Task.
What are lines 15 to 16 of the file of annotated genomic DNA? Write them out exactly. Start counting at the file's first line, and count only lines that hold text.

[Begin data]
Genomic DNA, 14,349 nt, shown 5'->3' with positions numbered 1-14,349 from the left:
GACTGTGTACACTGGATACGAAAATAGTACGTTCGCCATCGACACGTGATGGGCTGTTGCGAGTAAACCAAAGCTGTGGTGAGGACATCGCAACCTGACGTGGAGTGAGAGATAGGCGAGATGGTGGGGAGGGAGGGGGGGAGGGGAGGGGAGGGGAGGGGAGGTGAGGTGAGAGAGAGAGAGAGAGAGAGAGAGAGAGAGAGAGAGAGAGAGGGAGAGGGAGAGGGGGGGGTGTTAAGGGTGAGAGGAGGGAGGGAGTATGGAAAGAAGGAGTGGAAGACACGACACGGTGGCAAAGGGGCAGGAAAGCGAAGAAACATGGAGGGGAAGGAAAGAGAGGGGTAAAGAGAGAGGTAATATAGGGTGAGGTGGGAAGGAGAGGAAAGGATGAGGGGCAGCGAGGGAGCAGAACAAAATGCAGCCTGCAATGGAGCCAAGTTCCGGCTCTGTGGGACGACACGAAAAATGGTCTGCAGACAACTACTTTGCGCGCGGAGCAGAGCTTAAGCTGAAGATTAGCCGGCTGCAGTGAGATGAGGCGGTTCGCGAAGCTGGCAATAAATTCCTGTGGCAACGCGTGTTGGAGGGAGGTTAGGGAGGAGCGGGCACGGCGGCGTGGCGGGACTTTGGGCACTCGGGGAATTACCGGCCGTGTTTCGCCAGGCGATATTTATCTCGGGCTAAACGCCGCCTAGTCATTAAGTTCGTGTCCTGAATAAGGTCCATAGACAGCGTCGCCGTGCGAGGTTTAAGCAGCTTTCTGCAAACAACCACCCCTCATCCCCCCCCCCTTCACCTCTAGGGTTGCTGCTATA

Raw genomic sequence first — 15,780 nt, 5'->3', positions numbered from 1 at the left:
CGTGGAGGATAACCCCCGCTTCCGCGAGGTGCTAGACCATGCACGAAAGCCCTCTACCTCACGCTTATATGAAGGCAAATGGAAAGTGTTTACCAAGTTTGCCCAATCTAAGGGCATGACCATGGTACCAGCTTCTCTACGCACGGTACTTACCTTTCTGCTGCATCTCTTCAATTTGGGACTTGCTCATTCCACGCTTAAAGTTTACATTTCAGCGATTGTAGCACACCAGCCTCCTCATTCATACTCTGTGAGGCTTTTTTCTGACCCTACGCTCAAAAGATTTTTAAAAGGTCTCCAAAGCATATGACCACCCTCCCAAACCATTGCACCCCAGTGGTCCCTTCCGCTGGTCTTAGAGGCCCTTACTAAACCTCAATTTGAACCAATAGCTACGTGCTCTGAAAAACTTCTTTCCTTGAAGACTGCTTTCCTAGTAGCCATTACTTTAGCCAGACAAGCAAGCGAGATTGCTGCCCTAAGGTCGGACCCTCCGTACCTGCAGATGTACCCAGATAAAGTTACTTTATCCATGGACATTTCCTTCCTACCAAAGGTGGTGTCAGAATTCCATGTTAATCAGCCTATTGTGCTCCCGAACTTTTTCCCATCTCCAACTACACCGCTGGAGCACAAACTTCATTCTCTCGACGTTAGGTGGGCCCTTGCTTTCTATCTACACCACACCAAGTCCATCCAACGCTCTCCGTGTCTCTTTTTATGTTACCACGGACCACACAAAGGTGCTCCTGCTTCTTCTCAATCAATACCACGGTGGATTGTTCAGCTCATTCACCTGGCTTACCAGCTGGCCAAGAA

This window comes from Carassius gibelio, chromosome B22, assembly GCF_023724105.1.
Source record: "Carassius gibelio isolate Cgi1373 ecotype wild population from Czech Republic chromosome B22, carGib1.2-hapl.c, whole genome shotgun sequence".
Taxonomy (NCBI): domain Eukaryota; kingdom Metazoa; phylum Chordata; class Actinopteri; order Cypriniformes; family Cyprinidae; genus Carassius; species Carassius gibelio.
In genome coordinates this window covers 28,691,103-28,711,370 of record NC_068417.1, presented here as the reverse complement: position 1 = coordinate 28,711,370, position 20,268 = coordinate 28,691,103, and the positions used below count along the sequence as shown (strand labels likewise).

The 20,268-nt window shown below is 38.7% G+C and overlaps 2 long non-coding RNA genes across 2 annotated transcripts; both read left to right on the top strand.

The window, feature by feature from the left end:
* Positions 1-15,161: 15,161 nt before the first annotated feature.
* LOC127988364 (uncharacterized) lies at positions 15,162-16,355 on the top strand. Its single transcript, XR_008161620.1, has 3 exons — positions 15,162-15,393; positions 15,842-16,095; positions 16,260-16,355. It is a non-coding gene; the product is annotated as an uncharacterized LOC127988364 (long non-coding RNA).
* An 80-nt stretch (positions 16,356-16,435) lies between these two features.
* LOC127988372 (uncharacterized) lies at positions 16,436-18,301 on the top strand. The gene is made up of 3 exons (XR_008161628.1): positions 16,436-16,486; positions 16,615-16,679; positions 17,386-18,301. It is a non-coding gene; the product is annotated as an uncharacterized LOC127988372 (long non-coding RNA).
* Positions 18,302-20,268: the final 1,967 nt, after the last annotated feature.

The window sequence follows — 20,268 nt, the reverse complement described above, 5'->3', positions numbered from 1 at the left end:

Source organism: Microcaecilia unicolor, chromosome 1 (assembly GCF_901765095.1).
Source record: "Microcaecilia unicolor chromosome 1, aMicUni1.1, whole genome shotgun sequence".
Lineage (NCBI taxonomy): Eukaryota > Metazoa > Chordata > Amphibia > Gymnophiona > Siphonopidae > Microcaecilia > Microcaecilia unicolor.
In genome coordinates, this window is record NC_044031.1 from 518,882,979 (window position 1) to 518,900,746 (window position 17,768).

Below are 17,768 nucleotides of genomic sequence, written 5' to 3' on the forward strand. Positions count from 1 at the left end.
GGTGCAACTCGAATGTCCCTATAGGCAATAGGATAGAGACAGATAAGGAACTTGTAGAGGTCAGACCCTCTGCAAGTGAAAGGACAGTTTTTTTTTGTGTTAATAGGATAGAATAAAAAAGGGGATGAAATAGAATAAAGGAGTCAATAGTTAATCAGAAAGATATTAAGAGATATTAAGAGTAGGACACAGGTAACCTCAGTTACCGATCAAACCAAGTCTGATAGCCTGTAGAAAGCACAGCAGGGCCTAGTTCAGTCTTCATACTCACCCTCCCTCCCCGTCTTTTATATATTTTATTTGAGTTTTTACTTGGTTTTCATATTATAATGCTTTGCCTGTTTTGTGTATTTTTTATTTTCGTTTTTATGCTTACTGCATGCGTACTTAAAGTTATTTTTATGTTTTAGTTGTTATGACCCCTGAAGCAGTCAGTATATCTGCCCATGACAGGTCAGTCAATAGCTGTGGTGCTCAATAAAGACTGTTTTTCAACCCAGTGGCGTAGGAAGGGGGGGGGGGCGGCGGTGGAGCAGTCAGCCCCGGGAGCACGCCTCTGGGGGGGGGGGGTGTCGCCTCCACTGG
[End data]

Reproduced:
* Positions 18,302-20,268: the final 1,967 nt, after the last annotated feature.

The window sequence follows — 20,268 nt, the reverse complement described above, 5'->3', positions numbered from 1 at the left end: